The versatility of science graduates should be celebrated not criticised. What's the problem if science graduates end up in alternative careers? If anything, we need more of it.
Imran Khan guardian.co.uk, Friday 9 September 2011 13.33 BST larger
'If you study engineering, physics or chemistry as your first degree, you're almost 90% likely to be in either full-time employment or further study three years later.' Photograph: Martin Shields/Alamy
The Guardian reported that "only about half of all science graduates find work that requires their scientific knowledge" – a fact that "casts doubt on the government's drive to encourage teenagers to study [science]". Yet year on year, the Confederation of British Industry (CBI) reports that its members are finding it difficult to get enough staff with science, technology, engineering and maths (Stem) skills. This year more than two in five employers had trouble. The Science Council has just released a report showing that a fifth our workforce is employed in a scientific role. So what's going on?
The concerns come from the paper, Is there a shortage of scientists? A re-analysis of supply for the UK. Its author suggests there is no shortage of scientists and engineers in the UK, despite what the CBI says and contrary to the messages of successive governments. However, both the paper and the Guardian's reporting are based on some pretty odd assumptions. While it's true that about half of Stem graduates end up in careers outside science, that's not an argument to say that too many young people are studying science.
For a start, a Stem degree is a fantastic preparation for a huge range of careers. We should celebrate that fact, not mourn it. Statistics show (table 7) that if you study engineering, physics or chemistry as your first degree, you're almost 90% likely to be in either full-time employment or further study three years later. Those figures compare with 73% for the creative arts, and 78% for languages and historical or philosophical studies. The average across all graduates is just above 80%. That's because a Stem degree gives you a huge range of skills that are in demand in wide variety of jobs, not just in science. Isn't that a good thing? We could "fix" it by training science graduates to be useless in the wider economy, but at the moment we have a higher education sector that is successfully producing young people equipped with highly transferable skills.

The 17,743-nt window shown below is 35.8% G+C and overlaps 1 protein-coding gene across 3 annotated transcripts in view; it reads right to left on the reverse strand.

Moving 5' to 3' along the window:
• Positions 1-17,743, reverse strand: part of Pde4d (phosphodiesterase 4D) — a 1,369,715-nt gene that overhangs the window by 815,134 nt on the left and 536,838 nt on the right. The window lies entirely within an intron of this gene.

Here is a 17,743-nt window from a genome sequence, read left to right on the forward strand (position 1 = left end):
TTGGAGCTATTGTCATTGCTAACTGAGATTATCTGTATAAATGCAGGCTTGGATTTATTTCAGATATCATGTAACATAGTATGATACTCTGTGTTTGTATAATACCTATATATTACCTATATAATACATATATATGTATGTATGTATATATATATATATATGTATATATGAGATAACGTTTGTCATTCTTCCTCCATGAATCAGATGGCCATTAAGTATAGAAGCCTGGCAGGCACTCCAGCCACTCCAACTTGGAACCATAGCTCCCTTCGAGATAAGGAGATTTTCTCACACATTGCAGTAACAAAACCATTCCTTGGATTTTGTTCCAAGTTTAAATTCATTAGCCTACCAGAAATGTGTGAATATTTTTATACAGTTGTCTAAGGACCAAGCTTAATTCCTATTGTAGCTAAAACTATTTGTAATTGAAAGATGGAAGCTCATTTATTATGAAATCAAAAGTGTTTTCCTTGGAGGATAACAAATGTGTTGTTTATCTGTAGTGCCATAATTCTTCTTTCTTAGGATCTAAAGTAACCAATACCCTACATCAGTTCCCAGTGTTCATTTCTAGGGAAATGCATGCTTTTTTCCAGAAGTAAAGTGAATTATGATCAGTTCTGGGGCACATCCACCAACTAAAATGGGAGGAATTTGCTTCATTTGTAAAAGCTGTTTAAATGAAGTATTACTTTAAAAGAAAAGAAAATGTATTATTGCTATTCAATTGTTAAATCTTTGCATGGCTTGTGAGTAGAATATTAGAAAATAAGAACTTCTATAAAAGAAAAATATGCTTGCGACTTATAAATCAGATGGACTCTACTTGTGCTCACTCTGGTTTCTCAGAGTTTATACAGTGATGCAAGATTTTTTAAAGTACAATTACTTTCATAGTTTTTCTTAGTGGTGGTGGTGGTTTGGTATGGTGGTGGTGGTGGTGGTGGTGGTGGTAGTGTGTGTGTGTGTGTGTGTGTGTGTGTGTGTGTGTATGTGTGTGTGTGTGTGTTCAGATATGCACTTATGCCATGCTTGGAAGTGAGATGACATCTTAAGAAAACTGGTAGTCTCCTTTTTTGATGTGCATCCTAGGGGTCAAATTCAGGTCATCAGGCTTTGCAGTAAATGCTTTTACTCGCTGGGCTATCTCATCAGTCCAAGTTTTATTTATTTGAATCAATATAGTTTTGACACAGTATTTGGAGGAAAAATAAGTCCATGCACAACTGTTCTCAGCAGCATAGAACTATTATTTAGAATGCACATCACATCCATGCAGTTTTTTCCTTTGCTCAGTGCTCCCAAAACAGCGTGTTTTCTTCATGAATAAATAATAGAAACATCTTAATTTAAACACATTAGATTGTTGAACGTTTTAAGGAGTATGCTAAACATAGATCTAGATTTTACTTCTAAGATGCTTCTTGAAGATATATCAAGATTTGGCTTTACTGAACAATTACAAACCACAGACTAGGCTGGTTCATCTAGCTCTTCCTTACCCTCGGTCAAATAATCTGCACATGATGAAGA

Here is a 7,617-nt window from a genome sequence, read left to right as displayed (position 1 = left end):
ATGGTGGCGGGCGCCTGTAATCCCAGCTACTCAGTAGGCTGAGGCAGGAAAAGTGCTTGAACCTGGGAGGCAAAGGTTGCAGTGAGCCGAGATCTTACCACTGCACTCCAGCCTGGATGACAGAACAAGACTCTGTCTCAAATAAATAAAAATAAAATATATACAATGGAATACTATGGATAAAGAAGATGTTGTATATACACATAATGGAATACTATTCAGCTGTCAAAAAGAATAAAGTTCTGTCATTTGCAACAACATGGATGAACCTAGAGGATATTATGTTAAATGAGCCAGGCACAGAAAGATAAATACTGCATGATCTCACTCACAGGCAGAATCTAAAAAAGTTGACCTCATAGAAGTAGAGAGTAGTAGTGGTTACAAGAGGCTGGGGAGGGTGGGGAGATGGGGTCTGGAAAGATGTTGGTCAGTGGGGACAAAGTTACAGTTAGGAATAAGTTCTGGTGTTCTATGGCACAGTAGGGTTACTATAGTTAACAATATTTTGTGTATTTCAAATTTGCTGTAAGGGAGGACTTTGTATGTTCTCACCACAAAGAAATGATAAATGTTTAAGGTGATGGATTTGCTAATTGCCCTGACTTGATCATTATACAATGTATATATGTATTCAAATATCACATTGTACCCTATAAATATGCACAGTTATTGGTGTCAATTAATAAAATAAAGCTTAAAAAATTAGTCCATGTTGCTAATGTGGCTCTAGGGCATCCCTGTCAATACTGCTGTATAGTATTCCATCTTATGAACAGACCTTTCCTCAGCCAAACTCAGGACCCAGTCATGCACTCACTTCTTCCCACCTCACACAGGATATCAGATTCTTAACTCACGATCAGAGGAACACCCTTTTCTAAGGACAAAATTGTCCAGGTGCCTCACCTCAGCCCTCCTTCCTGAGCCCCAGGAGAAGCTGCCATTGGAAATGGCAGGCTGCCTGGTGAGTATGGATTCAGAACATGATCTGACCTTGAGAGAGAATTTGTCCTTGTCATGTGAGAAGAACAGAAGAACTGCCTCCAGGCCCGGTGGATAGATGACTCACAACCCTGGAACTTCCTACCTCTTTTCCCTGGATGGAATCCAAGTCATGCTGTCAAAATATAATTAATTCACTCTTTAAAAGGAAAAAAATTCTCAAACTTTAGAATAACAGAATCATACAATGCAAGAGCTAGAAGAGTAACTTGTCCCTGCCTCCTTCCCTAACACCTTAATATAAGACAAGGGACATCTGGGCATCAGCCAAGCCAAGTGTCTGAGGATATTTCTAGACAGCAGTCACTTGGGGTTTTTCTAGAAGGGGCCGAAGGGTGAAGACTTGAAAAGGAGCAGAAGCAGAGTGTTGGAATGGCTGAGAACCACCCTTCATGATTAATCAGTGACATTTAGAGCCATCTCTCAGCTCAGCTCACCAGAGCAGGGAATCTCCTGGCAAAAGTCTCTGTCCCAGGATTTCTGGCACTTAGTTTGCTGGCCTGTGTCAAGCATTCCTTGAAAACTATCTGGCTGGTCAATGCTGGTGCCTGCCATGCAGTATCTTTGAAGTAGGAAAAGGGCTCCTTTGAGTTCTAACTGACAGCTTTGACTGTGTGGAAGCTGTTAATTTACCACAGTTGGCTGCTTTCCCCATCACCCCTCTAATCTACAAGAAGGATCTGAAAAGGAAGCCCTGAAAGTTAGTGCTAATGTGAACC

Moreover, what's the problem if Stem graduates end up in careers outside science and engineering? If anything, we need more of it. We're crying out for more scientists and engineers to teach in schools, get into politics and the civil service, and become involved in running companies. The scientific method should be more embedded in society, not less. In the UK, we have only two MPs with a PhD. China, the most populous country and fastest growing economy in the world, has been led for the past eight years by two men who are professional engineers. I'm not saying it's better – but wouldn't it be nice to have some diversity among all the lawyers and economists?
We don't worry when law graduates don't become lawyers, history graduates don't become historians, or English graduates don't become … er … So why be concerned about the versatile engineer or chemist? True, we do need more people going into research and development if the UK is to successfully rebalance its economy. To achieve that we must increase investment in research and skills so that employers have a reason to come here, and in turn attract our science and engineering graduates into science and engineering jobs. Yes, each company and lab leader will be looking for the very best staff, so with the best will in the world you're not going to get every single engineering graduate into their first-choice profession. But how is that different from any other type of graduate?
It's a shame that the Guardian's report focused on the misleading figures when there was much else of value in the study. We see that there is far too much social and gender stratification in the people who actually go into science and engineering. This is unacceptable, given the benefits that those subjects give to their students. It's 2011, and yet we still only have around one in 10 female graduate engineers. You're more likely to take science and maths A-levels if you attend an independent school, with pupils at state-maintained schools over-represented in arts and humanities subjects instead.
There is emphatically still a need for more scientists and engineers – and, far from retrenching support for science and engineering, we should be concentrating on making these subjects more accessible to everyone.